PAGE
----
2011 appears to have been a good year for kingfishers on the Stour in Suffolk and on the Caldew in Cumbria as their numbers are abundant and spotting them seems to have become easier.
Kingfishers have regular perches, so once you have spotted one it is likely it will return to that perch in a matter of time. One particular kingfisher in Sudbury spends a lot of its time in one place, mainly due to the slow moving waters and small fry that shelter there from other predators. This creates the perfect dining experience for this particular kingfisher and it is magical to observe.
Occasionally an underwater predator appears, scattering the fry in all directions as they leap out of the water. This doesn’t usually go unnoticed by the kingfisher which is never too far behind. However, try as it might to stick to its successful fishing spot, this particular kingfisher is constantly picked on by a couple of avian thugs. On several occasions black headed gulls have swooped towards this perch, scaring the kingfisher into the nearest tree amidst a chorus of interaction between the two birds. The kingfisher clearly voices its distaste at the gull disrupting his meal time. Unfortunately the thuggish gull suffered from extreme bouts of vanity and sat on the perch looking down at its reflection for around 30 minutes. The kingfisher remained in the tree all the time and although it doesn’t have the capacity for obvious facial expressions, it looked pretty fed up.
Kingfishers are fiercely territorial and have been known to fight to the death, but these territories are extremely important for breeding. When February comes the pairing of kingfishers will begin; nests will be built in sandy riverbanks for what could be the first of several broods this year. Towards the end of December the kingfishers along the river Caldew in Cumbria had got well into the swing of fighting for territory (which begins as early as September). The river bank is no safe place to be when two female kingfishers come hurtling towards you, each missing by a meter either side of you. Stricken with fear that there would be a kingfisher shaped hole somewhere on your body, it is not easy to try and take a photograph (yes that actually happened). Still, that experience is far more exhilarating than any old rollercoaster or action movie; it can’t be recreated. Breathtaking.The video below is the first ever video of the chap from the River Stour. It is possible to tell this is a male kingfisher because his beak is entirely black. In contrast to this the lower mandible of the female kingfisher is red-orange in colour.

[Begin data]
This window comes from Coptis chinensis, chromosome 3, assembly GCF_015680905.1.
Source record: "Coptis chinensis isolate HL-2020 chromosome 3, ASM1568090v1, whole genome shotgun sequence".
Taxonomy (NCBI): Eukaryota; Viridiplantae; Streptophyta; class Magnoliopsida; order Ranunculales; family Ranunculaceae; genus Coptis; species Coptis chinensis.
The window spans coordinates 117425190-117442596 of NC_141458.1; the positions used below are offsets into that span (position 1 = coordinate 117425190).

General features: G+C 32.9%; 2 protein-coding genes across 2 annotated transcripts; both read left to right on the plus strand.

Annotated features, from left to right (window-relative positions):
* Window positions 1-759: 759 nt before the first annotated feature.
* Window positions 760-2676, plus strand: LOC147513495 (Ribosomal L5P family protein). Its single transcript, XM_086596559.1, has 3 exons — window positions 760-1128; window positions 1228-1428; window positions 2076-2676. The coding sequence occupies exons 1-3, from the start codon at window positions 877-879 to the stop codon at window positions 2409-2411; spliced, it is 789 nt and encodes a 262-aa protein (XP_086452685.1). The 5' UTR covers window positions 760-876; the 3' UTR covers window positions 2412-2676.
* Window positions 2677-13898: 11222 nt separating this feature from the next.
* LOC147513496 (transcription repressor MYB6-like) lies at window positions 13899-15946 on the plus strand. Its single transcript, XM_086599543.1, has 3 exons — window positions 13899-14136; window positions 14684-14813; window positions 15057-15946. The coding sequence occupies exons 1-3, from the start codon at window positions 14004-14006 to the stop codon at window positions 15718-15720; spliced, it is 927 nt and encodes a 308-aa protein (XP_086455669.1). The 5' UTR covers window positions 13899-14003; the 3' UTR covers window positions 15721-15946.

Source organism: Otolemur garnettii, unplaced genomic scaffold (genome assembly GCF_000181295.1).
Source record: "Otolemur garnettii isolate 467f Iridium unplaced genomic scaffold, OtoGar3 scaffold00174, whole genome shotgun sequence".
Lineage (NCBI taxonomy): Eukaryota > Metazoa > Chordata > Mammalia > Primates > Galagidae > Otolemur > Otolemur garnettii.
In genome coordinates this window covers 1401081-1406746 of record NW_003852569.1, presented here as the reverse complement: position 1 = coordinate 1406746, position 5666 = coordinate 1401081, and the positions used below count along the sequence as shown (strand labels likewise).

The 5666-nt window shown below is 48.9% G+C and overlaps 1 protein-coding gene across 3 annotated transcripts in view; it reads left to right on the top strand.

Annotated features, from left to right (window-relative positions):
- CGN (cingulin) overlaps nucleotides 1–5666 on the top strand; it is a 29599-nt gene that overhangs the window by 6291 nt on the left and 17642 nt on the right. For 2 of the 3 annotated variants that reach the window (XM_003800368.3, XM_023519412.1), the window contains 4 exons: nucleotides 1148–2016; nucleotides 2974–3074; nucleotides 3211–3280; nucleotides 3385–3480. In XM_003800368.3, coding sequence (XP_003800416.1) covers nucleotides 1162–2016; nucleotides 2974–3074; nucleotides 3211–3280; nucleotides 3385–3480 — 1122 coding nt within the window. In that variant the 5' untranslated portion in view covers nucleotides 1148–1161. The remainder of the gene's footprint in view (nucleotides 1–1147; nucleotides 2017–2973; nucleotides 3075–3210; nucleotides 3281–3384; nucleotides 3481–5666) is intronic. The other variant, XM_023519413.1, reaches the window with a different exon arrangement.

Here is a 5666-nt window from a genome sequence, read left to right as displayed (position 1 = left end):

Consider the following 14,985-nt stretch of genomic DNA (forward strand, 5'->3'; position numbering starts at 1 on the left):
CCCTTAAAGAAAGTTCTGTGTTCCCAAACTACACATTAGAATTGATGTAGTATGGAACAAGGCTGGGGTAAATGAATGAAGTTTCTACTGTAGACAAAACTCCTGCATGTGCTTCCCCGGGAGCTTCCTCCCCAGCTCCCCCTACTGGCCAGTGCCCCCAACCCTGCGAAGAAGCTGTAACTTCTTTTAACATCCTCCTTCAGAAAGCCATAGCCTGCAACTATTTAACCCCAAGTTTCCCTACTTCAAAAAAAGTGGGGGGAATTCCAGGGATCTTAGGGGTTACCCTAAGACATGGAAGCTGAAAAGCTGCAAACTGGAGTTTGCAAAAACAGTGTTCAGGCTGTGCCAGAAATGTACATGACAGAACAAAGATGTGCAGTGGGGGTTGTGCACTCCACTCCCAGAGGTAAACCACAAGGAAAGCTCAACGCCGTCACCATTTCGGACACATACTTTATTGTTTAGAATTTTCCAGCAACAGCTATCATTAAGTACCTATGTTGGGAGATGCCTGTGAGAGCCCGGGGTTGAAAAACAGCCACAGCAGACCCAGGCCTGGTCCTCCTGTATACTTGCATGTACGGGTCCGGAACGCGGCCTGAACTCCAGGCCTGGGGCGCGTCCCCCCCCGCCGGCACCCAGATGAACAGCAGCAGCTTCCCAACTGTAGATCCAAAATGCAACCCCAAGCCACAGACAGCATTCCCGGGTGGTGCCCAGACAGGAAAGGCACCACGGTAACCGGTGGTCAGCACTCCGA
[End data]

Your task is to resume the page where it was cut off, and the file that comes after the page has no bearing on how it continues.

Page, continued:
On a personal note I have grown up living near rivers and going on a few canal boat holidays. This bird is a very special bird to me as I have been watching them and looking out for them since I was very young. Seeing their current success is absolutely brilliant and long may it continue. It has been a pleasure being in the vicinity of the kingfisher in Sudbury; getting to know his personality and watching him hunting, totally unperturbed by my presence. Of course I would never try and get too close (not even to get “that shot”, it’s just not worth it) but I am honoured he lets me as close as he does. For me, nothing beats just sitting and watching him.
As this is my first post of 2012... Happy new year everyone!Thank you for reading.